Like many of Roland Emmerich’s disaster epics, Independence Day: Resurgence assembles a variety of thin character sketches, pitting several pairs of unconnected stereotypes against an apocalypse, busily cross-cutting between them and fashioning an endless series of redundant starts and stops. In a characteristically reductive contrast, a white American nerd (Nicolas Wright) teams with a black tribesman (Deobia Oparei) who stands in for all of Central Africa because that part of the world is, per standard American blockbuster implication, a singular, undifferentiated mass of unfamiliar customs. Rounding out the 1990s-era blockbuster nostalgia package, there’s also a plucky love interest, several imperiled children, a lovable dog, and Judd Hirsch doing his obnoxious “old Jewish man” routine, which reaches its nadir when his character says something along the lines of “What? It takes an alien invasion to get you to visit your father?”
It’s amazing, considering the partisan war gripping the United States in real life, considering the mass shootings and terrorist incidents dotting the news on an almost minute-by-minute basis, that Emmerich does nothing satiric or fleetingly parodic with the poignantly absurd notion of a world finally united, even if in retaliation to an alien annihilation. Instead, a character will walk into the frame, utter exposition designed to telegraph their relationship to the first Independence Day, and their screen partner will respond in kind, following up with a joke so lame that it could nearly pass as postmodern commentary on inept blockbuster-movie screenwriting.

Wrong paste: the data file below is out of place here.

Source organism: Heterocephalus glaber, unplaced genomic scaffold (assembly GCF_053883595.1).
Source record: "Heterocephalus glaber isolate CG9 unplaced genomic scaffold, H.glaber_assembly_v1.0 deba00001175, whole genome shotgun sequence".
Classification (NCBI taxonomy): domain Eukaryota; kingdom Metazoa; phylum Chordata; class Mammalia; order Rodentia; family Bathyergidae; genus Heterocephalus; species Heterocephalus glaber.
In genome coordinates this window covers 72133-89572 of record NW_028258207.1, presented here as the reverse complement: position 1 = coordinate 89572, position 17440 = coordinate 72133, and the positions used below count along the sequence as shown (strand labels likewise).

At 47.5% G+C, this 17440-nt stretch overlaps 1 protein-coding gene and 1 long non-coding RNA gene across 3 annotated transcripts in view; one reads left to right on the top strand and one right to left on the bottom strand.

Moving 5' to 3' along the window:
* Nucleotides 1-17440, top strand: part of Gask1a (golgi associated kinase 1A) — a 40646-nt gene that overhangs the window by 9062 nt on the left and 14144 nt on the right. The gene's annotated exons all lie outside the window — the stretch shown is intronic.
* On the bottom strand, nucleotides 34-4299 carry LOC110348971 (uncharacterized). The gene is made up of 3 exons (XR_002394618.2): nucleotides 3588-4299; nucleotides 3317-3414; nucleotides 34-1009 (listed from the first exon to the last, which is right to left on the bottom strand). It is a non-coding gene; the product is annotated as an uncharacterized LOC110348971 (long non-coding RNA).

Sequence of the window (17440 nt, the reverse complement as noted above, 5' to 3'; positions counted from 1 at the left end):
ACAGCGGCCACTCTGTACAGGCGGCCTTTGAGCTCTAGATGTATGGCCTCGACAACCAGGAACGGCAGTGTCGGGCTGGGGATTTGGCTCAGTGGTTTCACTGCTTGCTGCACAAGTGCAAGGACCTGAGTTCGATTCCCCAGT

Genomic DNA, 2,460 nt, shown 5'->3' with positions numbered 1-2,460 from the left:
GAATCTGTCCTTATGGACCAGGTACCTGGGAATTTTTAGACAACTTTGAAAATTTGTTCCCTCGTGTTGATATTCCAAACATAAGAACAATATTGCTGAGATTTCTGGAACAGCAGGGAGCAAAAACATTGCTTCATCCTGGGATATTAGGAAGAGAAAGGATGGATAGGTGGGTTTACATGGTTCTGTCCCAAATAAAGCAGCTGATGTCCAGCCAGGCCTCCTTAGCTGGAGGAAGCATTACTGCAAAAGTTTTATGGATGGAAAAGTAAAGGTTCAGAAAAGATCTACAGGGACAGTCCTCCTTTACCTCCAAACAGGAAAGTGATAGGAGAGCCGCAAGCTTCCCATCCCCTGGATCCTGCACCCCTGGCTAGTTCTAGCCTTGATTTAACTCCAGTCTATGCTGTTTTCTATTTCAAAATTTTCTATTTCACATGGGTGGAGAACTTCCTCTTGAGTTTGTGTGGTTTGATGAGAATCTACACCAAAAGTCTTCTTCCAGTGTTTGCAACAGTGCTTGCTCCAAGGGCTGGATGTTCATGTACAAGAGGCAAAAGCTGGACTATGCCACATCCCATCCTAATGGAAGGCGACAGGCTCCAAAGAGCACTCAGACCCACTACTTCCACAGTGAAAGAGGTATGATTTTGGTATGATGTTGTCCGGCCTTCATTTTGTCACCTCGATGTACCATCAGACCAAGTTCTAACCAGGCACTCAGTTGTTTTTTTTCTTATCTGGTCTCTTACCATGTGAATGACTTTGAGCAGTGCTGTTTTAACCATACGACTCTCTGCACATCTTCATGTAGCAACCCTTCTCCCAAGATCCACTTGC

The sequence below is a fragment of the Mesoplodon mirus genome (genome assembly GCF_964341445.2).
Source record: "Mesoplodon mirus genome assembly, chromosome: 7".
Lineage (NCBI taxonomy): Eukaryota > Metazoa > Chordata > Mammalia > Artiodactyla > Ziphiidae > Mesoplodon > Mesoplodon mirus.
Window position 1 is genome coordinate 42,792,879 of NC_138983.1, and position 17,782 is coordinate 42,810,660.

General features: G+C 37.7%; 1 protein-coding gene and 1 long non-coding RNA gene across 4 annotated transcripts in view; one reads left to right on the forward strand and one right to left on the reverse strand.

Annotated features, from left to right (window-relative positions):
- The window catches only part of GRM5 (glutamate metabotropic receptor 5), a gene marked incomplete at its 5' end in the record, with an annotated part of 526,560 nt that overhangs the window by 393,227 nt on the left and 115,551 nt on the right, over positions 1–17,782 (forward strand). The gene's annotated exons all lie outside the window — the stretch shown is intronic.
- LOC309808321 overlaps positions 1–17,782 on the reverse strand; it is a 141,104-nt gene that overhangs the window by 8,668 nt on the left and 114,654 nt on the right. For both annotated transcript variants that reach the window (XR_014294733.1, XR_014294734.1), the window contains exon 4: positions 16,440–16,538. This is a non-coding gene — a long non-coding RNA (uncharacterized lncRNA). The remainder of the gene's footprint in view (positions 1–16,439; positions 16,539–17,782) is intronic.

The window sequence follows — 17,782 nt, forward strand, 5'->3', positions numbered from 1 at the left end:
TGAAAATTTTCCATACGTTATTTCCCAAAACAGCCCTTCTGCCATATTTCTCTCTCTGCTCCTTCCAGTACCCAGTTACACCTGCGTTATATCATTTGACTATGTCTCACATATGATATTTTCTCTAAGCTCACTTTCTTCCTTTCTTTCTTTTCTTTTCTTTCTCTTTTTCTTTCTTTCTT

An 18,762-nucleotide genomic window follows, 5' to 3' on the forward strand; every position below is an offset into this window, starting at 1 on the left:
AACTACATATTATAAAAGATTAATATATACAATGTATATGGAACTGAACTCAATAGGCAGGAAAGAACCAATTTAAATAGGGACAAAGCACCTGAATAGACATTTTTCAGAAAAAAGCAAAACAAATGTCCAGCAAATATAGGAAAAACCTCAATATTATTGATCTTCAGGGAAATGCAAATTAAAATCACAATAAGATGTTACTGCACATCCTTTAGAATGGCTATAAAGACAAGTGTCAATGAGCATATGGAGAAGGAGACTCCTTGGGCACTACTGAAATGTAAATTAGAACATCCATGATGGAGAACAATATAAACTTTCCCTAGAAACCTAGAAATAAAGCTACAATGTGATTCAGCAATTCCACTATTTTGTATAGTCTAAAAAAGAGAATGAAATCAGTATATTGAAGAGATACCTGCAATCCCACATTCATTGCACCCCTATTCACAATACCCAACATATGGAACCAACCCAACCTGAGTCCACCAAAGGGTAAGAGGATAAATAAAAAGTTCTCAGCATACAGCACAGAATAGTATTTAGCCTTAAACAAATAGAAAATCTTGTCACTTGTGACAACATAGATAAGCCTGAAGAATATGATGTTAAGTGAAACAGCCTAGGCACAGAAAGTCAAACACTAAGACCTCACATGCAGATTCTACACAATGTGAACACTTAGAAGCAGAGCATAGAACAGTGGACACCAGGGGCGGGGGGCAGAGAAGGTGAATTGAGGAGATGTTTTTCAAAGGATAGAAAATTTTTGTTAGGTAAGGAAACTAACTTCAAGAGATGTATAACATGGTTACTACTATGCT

After several scenes interminably alternating between the various pairs, with a few Independence Day alums bandied about so as to espouse an illusion of continuity, Emmerich rewards our patience with an impersonally massive set piece involving the usual generic stew of mass CGI-imagined demolition. The insensitivity displayed toward human life in these sequences would be galling even by Emmerich’s standards, if this pitiful albatross of corporate capitalism could work up enough energy to be offensive.